Alex: Good games are easy to find. They’re everywhere. We’re in a gaming boom right now, and no, I don’t think it’s a bubble. But while good games are easy to find; good, longer, competitive, two player games can be harder to find.
If you're playing cooperatively it can get easier, there are a ton of fun experiences out there. If you’re playing a shorter game, there are dozens if not hundreds. Small back and forth games abound from Lost Cities, Hanamikoji, Patchwork, Mr. Jack and tons more. But a decent head to head longer game is tough. A two player game doesn't leave room to self balance through the other players, which means that longer games can very quickly suck the life out of you if one player has a clear edge. You can be stuck in a 4 hour game of Twilight Struggle where someone is clearly winning the whole time. You can be 3 hours into Through the Ages and its been 2 hours since you felt you had a chance of winning. You can be halfway through War of the Ring before you feel you understand how to play, let alone win.
Now don’t get me wrong, I just listed 3 amazing games. But I don’t own any of those. War of the Ring I haven’t tried, but the other two stayed in my collection for years before I got rid of them. All 3, and many more I can list, suffer from being longer games, with complicated rulesets, and are unforgiving for new players. When you’re playing Kemet, or any multiplayer game, with someone new. The players at the table can self balance. Playing a game with multiple experienced players? They’ll focus on each other more and let the “new guy” do his own thing until/unless he’s a threat. Playing with one veteran and multiple new players? They can all focus on the veteran adding an element of balance to the game.
I find, and I’m speaking only for myself here, that 2 player competitive games that are longer than 2 hours don’t end up staying in my collection. But I also find that games in the 15-45 minute range you can only play so many times before you crave something more. Which is why I love finding those two player experiences that fall in the 60-120 minute range. As many of you know, one of my favorites is Rum & Bones. One of my others, and I apologize for the lengthy ramble here, is Antike Duellum.
Antike Duellum is an incredible game from designer Mac Gerdts, designer of Concordia and many others. I would never have believed how incredible this game is with 2 players if not for experiencing it. Antike Duellum is a 2 player competitive dudes on a map/civ building game, a genre I would imagine couldn’t work well with 2 players but wow does it work. Games like these often suffer terribly from the two player dynamic, where one player through the process of “winning” only pushes the other player further behind, causing a rich get richer dynamic without other players to balance. And yet it doesn’t seem to happen in this game. Every time I’ve played as soon as one player gets ahead, the other player manages to pivot to a different strategy and do incredibly well or even win. This has happened with old and new alike. Plus the game plays in 60-120 minutes, putting it perfectly in that slot of two player experiences I’m lacking in.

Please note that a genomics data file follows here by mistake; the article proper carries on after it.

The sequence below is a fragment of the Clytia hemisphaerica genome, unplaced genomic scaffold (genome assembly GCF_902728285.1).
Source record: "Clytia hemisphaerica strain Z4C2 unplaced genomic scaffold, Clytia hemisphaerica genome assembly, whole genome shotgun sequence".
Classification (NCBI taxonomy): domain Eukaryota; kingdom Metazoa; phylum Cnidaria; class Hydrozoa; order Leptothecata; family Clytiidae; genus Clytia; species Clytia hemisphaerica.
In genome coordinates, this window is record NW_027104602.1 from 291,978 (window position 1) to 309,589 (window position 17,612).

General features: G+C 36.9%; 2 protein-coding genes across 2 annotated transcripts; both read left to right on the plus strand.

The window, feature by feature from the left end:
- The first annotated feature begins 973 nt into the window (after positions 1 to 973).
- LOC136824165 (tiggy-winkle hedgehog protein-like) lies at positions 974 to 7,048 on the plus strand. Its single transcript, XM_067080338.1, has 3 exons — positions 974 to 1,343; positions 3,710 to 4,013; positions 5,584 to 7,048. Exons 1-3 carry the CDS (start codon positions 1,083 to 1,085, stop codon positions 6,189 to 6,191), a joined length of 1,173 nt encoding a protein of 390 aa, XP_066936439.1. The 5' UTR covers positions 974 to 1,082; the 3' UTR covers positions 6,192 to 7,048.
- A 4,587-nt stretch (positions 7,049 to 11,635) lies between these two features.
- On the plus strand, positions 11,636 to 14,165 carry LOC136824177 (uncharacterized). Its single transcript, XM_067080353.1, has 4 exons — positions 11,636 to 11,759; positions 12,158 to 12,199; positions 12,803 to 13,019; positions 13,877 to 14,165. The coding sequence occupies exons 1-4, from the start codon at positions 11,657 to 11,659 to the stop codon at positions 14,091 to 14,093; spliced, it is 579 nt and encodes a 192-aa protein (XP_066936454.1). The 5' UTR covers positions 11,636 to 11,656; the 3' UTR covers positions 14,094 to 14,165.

The basic idea of Antike Duellum involves an action selection rondel. Each turn you can choose from a few available actions, involving resource production, civ building, army building and a small tech tree. You constantly have to choose where you want to put your energy. Do you specialize in one resource or attempt for a balance? Do you build your own empire or attack your opponent? Do you build up your fleet to counter your opponent or build up an army to force the pressure on him from a different angle? Do you attempt to gain victory points through tech, civ building, destruction or more? And these decisions are hardly in a vacuum, every decision your opponent makes tips the scales to a small degree on the benefits and downsides of what you should do. And I love that. The most satisfying win is the one where you were the losing player 30 minutes ago, and that happens in this game all the time.
I love Antike Duellum, I highly recommend it for your collection.
Dan: I’ve been playing Gerdts’ games for more than 10 years - Imperial is a Top 10 title for me. Although I’m no expert on the mechanism of the rondel, Gerdts has made it his ‘signature’: I think it was an evolution/improvement from the Puerto Rico ‘choose your role’ concept, and I find it to be a terrific way to provide both choice and tension (ie usually when you make a gaming choice the opportunity cost - ie what you ‘pass by’ - isn’t as graphically apparent).
I too give Antike Duellum a strong thumbs up. It is about as satisfyingly deep as a 2-player Euro can be.
~Alex & Dan